As pundits and commentators speculate about the Supreme Court’s opinion on the Patient Protection and Affordable Care Act of 2010 (PPACA), the National Association of Realtors® (NAR) reminds us that the 3.8% tax on unearned income imposed by PPACA is not a transfer tax. This is a tax collected on “unearned income” is to be applied to the Medicare Trust Fund (e.g. a medicare tax).
Although the new tax is not a transfer tax, it could apply to your home sale. Unlike transfer taxes, which are collected by state and local governments when real property is transferred between individuals; the “Medicare tax” is not calculated on the sale price nor is not applied to the proceeds from every real estate transaction. Rather, the tax provision kicks in when specific thresholds are met.
Incidentally, even though a real estate transaction may meet the threshold to be taxed under the new Medicare tax; it’s not the only “unearned income” that may be taxed under this provision. According to the NAR “Medicare tax faq”, “Unearned income is the income that an individual derives from investing his/her capital. It includes capital gains, rents, dividends and interest income. It also comes from some investments in active businesses if the investor is not an active participant in the business. The portion of unearned income that is subject both to income tax and the new Medicare tax is the amount of income derived from these sources, reduced by any expenses associated with earning that income. (Hence the term “net” investment income.)”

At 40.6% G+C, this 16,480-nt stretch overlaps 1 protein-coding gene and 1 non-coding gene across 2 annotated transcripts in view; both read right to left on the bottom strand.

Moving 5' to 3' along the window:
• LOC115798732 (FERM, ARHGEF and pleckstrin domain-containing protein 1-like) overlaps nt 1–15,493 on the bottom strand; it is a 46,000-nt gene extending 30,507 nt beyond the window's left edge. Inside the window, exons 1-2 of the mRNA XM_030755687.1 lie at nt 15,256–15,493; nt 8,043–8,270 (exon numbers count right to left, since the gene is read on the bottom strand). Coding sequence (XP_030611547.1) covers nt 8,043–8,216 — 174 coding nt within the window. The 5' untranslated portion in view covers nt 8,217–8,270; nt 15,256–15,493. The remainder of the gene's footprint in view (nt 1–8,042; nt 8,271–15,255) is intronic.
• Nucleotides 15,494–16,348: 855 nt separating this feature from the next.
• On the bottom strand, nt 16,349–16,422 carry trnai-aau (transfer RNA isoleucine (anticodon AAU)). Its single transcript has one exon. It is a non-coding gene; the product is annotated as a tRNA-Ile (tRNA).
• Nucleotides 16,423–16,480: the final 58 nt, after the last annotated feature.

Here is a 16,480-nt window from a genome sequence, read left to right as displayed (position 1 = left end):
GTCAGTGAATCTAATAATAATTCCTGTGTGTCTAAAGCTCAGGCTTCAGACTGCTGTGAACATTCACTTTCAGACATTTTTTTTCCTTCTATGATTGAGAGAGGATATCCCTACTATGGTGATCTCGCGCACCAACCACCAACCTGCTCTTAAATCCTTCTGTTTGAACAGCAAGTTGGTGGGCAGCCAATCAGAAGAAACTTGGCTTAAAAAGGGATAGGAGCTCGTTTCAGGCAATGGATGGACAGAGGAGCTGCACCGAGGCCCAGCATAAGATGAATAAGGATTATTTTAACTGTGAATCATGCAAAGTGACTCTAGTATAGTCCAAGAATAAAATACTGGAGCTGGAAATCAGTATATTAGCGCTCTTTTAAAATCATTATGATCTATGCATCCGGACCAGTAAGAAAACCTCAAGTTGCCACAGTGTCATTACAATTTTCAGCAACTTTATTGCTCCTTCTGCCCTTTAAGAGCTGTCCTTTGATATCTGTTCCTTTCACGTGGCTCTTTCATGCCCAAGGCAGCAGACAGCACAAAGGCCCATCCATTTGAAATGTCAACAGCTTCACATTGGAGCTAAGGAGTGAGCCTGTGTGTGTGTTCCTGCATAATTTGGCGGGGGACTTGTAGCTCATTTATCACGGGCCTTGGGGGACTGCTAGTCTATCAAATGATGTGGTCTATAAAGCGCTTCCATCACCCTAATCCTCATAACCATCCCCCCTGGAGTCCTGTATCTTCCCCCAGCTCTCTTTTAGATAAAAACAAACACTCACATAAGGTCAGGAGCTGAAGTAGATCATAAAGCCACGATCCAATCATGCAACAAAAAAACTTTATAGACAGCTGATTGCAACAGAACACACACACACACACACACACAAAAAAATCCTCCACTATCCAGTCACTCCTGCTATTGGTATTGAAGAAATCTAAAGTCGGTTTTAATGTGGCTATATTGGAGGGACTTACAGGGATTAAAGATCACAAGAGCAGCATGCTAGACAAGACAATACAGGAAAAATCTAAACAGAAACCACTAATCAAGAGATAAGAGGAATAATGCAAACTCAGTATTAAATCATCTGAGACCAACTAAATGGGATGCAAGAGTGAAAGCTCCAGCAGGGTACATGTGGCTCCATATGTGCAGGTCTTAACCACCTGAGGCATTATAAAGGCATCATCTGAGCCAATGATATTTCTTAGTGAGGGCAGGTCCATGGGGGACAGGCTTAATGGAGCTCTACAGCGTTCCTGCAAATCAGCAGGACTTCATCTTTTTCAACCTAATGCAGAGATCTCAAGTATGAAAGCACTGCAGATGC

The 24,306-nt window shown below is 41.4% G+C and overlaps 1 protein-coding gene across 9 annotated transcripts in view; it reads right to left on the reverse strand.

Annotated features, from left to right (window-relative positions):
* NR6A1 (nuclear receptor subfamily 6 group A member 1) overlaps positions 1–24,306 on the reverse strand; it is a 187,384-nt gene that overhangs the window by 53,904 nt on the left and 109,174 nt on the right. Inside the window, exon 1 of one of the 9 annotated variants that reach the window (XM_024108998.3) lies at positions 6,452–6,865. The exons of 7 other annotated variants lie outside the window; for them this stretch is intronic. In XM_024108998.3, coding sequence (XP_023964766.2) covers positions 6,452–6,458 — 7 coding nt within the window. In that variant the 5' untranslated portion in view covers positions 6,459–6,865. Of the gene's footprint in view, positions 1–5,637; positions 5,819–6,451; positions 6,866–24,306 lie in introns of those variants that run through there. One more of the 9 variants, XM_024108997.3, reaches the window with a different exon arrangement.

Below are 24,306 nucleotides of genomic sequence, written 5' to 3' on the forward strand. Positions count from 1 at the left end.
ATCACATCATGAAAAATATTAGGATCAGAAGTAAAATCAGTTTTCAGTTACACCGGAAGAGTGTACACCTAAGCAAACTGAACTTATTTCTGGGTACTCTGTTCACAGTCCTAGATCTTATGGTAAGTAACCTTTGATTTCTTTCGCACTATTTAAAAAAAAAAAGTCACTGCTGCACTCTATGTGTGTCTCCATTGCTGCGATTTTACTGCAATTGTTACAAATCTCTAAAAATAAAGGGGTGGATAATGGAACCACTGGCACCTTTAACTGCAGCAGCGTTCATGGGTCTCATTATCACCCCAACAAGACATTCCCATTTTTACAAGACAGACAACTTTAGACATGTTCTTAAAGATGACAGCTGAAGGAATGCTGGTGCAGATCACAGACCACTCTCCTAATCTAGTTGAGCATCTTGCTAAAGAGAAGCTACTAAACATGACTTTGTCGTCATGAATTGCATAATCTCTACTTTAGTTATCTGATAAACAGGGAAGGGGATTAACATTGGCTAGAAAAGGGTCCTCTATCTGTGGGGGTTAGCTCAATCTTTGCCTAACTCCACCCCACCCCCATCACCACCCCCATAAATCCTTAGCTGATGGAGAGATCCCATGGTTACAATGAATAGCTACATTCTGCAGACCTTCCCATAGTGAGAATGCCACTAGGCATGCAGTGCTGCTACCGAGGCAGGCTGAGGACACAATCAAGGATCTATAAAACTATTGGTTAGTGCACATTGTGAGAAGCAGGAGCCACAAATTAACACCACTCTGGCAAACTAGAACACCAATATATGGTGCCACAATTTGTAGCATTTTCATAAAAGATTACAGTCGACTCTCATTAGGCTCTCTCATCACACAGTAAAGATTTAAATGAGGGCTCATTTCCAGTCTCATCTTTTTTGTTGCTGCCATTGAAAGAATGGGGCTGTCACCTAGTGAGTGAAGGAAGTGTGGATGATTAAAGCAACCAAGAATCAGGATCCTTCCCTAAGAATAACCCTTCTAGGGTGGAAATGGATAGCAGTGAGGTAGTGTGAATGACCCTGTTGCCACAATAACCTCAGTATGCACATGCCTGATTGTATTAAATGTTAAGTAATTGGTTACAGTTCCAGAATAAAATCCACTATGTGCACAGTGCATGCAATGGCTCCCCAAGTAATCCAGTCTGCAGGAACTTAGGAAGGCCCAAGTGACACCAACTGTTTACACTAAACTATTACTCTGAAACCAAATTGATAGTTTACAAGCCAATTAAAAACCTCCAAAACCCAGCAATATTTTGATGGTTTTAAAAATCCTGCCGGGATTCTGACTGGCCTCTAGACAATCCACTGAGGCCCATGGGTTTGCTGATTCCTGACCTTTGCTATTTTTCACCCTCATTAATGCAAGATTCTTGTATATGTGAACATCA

To clarify, Henry Paula explains the Medicare tax in his January 2011 article (Planning for affluent taxpayers under the 2010 healthcare reform. The CPA Journal, 81(1), 46-47); “Under the Patient Protection and Affordable Care Act (ACA) …there is a new 3.8% tax imposed on the net investment income of certain individuals, estates, and trusts considered to be high earners.”…“For tax years beginning after Dec 31, 2012, a 3.8% tax, called the Unearned Income Medicare Contribution, will be imposed on the lesser of net investment income or an individual’s modified adjusted gross income in excess of: $250,000 if married filing jointly, $125,000 if married filing separately, or $200,000 if filing single.” Mr. Paula summarizes, “The 3.8% tax will affect taxpayers with business activity income from activities that are passive for the particular taxpayer and generate net investment income that, when combined with other income, is in excess of the thresholds…”
The NAR gives this example (from the Medicare tax faq), “If AGI for a single individual is $275,000, then the excess over $200,000 would be $75,000 ($275,000 minus $200,000). Assume that this individual’s net investment income is $60,000. The new 3.8% tax applies to the smaller amount. In this example, $60,000 of net investment income is less than the $75,000 excess over the threshold. Thus, in this example, the 3.8% tax is applied to the $60,000… If this single individual had AGI [of] $275,000 and net investment income of $90,000, then the new tax would be imposed on the smaller amount: the $75,000 of excess over $200,000.”
Aside from the anticipation of the Supreme Court opinion, the new Medicare tax will begin in 2013. If you’re planning a home sale, consult your CPA, financial planner, and any other tax specialist to determine if (and how) the new Medicare tax applies to your situation.
Original located at https://dankrell.com/blog/2012/04/05/medicare-tax-on-real-estate-transactions-and-other-unearned-income/
By Dan Krell
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This article is not intended to provide nor should it be relied upon for legal and financial advice. Using this article without permission is a violation of copyright laws. Copyright © 2012 Dan Krell.